We’re just beginning leasing on 3100 London, the largest project ever undertaken by Adaptive. This one was a bear. Among other things, we upped the unit count from 24 to 27, totally reconfigured all the units, re-vamped most of the entrances, constructed private outdoor spaces for all the units and resolved a majorly painful situation
Visited a smaller building we bought three months ago. About six months from now, these are going to be six of the nicest three bed units around, though you certainly can’t tell from how they look now!
When you’re in a hot market, every second thing you get from brokers is a development opportunity. That’s generally code for “over-price land”. And I’ll tell you what your first impulse is: To see if you can maybe buy the land on either side and have that make the project work. (That’s called “assemblage”.) But this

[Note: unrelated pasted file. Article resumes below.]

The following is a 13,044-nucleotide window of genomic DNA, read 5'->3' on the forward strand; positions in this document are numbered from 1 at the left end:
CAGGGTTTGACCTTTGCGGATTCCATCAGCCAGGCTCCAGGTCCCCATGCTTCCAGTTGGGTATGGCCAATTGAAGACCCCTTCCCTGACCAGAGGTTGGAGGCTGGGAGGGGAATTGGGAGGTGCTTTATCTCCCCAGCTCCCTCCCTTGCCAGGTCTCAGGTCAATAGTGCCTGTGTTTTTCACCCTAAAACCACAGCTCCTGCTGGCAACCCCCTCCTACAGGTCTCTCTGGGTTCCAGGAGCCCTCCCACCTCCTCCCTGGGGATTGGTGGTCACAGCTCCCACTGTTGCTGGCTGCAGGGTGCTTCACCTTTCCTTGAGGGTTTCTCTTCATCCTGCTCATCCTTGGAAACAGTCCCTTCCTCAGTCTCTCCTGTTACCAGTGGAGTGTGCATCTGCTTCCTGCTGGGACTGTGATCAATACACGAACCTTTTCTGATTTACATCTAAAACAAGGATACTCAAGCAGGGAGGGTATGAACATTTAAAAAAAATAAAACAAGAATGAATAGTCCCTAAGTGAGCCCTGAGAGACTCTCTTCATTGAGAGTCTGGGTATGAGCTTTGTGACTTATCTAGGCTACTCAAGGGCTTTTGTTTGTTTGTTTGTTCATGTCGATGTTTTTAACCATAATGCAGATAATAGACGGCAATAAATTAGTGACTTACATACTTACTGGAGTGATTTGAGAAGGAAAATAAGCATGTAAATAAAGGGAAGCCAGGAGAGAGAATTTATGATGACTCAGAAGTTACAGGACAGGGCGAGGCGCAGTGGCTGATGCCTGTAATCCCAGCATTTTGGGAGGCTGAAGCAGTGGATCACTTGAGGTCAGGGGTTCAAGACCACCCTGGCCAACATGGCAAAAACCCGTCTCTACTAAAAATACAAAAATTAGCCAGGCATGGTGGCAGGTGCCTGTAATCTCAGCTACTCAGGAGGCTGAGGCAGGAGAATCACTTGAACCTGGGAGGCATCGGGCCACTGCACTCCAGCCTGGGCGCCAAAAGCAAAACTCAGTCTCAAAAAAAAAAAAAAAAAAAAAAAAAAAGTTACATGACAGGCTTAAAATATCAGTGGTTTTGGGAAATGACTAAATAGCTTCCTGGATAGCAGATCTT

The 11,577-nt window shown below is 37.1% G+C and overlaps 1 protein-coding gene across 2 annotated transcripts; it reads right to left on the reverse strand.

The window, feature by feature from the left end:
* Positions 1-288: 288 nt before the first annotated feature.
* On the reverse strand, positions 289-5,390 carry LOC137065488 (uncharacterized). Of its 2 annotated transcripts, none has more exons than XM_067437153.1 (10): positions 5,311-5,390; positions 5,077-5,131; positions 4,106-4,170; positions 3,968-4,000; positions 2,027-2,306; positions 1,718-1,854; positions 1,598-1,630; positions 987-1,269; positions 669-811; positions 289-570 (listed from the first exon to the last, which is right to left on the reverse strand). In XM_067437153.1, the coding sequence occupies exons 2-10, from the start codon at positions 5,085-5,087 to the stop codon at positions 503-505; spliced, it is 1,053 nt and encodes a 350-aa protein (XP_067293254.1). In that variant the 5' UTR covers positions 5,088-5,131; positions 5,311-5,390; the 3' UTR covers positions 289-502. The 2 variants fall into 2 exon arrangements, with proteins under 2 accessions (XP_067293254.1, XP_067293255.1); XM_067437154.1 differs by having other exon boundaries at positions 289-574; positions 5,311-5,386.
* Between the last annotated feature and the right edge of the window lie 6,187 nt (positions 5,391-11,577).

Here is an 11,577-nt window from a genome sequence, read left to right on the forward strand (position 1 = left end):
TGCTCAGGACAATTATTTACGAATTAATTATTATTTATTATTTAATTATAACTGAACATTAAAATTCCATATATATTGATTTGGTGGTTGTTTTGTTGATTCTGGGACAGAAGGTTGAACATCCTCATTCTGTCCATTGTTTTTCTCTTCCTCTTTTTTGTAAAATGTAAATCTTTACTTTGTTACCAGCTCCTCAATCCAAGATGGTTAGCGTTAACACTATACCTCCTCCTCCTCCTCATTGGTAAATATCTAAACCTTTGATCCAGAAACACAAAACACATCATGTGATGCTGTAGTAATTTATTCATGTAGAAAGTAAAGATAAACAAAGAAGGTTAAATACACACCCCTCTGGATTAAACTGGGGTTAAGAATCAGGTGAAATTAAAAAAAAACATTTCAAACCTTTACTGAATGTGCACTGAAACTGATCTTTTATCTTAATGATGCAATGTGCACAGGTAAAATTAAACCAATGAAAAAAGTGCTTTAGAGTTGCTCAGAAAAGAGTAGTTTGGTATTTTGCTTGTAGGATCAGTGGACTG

Was talking with an investor earlier this week about possibly financing our next ground-up deal. He considered our proposed deal structure and said, basically, “You guys aren’t taking any risk”. Which is sort of true, because we proposed to not put our own money in the deal. Instead, we were offering to backstop losses, partially fund overages,
Here’s a sobering fact: The overhead at Adaptive Realty runs something like $45k / month. That means, before Jon and I see $1 in 2016, we need to bring in revenue of around $540k. Why have we set our business up like this, rather than just being “deal doers” who are lean and mean? The